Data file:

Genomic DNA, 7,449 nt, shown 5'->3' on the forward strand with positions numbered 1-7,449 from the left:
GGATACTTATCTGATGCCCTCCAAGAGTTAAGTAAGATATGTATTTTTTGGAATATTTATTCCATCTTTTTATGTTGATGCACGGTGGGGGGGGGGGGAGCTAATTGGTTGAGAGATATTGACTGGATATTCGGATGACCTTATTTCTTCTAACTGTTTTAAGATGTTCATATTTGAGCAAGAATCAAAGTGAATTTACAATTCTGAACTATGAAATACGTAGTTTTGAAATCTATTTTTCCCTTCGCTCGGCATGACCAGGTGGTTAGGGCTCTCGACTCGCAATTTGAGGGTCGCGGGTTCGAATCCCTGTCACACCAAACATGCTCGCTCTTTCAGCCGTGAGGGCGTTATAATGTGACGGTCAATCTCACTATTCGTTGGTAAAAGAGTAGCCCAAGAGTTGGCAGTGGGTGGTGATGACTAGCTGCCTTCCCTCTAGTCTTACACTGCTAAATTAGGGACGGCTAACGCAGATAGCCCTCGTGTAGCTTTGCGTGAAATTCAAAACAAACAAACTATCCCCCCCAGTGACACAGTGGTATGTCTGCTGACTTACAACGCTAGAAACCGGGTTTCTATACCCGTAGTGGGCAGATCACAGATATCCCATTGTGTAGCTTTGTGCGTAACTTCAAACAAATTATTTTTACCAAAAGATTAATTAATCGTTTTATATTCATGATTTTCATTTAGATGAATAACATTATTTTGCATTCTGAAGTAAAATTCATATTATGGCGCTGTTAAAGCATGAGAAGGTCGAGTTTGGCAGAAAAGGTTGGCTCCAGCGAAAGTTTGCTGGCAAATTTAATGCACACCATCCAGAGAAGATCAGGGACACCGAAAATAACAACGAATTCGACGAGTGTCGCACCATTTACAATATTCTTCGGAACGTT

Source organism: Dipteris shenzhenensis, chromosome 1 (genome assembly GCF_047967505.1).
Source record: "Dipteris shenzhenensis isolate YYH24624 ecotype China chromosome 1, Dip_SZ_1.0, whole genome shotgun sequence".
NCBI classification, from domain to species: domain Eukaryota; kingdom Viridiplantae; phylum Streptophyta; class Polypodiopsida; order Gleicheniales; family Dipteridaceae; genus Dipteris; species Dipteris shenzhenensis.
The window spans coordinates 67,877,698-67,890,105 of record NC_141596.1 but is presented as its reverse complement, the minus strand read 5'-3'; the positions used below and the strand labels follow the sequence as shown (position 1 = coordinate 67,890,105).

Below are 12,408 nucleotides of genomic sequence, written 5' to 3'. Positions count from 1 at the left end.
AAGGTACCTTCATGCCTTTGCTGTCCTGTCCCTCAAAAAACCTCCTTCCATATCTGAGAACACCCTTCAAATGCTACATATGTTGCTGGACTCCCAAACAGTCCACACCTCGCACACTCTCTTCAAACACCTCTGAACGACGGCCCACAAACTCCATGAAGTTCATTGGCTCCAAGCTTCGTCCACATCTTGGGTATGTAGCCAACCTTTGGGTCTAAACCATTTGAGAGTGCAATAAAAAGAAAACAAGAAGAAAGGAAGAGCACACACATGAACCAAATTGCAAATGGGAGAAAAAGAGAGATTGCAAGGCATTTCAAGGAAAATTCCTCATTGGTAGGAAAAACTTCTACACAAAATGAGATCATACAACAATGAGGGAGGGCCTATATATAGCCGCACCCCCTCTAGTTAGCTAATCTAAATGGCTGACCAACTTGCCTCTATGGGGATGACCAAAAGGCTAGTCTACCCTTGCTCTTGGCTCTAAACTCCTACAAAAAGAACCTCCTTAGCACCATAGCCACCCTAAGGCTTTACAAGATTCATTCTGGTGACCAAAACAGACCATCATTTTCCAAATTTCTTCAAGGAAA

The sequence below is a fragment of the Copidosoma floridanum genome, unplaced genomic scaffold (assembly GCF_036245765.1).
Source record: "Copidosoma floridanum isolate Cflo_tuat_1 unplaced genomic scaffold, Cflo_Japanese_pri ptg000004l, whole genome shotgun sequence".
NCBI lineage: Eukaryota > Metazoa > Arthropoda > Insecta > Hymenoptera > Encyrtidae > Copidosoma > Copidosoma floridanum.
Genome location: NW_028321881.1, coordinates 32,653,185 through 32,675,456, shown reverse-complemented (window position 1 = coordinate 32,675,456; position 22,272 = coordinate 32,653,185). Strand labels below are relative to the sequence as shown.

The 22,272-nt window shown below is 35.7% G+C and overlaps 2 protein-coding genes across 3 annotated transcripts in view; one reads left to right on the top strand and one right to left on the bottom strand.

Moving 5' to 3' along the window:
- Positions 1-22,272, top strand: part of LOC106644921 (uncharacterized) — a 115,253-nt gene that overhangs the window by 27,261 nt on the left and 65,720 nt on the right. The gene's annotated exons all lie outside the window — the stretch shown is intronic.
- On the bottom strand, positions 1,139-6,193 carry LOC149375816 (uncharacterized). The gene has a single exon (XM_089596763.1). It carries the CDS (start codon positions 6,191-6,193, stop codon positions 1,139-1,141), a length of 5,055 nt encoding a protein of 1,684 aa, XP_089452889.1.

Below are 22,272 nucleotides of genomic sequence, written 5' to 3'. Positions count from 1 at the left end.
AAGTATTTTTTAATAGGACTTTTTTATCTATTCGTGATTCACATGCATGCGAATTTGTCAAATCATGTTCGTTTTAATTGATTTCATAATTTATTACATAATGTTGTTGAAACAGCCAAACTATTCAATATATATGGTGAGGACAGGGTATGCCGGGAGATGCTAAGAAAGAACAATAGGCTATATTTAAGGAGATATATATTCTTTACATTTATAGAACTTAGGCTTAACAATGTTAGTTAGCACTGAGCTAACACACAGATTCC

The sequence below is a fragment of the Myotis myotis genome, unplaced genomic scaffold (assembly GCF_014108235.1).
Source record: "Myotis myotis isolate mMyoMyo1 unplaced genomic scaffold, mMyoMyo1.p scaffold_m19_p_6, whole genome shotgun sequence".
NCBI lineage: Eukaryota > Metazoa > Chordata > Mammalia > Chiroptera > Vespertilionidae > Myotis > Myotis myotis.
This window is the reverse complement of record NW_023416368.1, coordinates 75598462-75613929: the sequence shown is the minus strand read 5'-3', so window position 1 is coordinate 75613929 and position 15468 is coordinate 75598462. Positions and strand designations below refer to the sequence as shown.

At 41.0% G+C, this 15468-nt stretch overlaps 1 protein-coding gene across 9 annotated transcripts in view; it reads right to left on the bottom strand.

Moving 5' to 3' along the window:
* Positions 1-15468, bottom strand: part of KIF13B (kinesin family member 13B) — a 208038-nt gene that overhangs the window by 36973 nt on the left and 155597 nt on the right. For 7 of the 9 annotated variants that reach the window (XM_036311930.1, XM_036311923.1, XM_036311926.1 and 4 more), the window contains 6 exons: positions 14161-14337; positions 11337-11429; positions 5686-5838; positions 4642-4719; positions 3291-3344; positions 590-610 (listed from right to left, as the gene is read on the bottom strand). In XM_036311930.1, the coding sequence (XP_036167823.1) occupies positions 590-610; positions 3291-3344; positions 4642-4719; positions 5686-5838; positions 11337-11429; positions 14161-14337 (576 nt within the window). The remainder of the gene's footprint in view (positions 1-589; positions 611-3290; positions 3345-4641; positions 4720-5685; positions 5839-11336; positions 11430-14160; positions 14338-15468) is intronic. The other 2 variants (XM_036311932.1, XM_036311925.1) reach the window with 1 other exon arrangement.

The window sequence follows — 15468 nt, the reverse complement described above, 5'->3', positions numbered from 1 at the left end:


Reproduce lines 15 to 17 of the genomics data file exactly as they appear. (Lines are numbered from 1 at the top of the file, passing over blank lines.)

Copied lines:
- Positions 1-22,272, top strand: part of LOC106644921 (uncharacterized) — a 115,253-nt gene that overhangs the window by 27,261 nt on the left and 65,720 nt on the right. The gene's annotated exons all lie outside the window — the stretch shown is intronic.
- On the bottom strand, positions 1,139-6,193 carry LOC149375816 (uncharacterized). The gene has a single exon (XM_089596763.1). It carries the CDS (start codon positions 6,191-6,193, stop codon positions 1,139-1,141), a length of 5,055 nt encoding a protein of 1,684 aa, XP_089452889.1.

Below are 22,272 nucleotides of genomic sequence, written 5' to 3'. Positions count from 1 at the left end.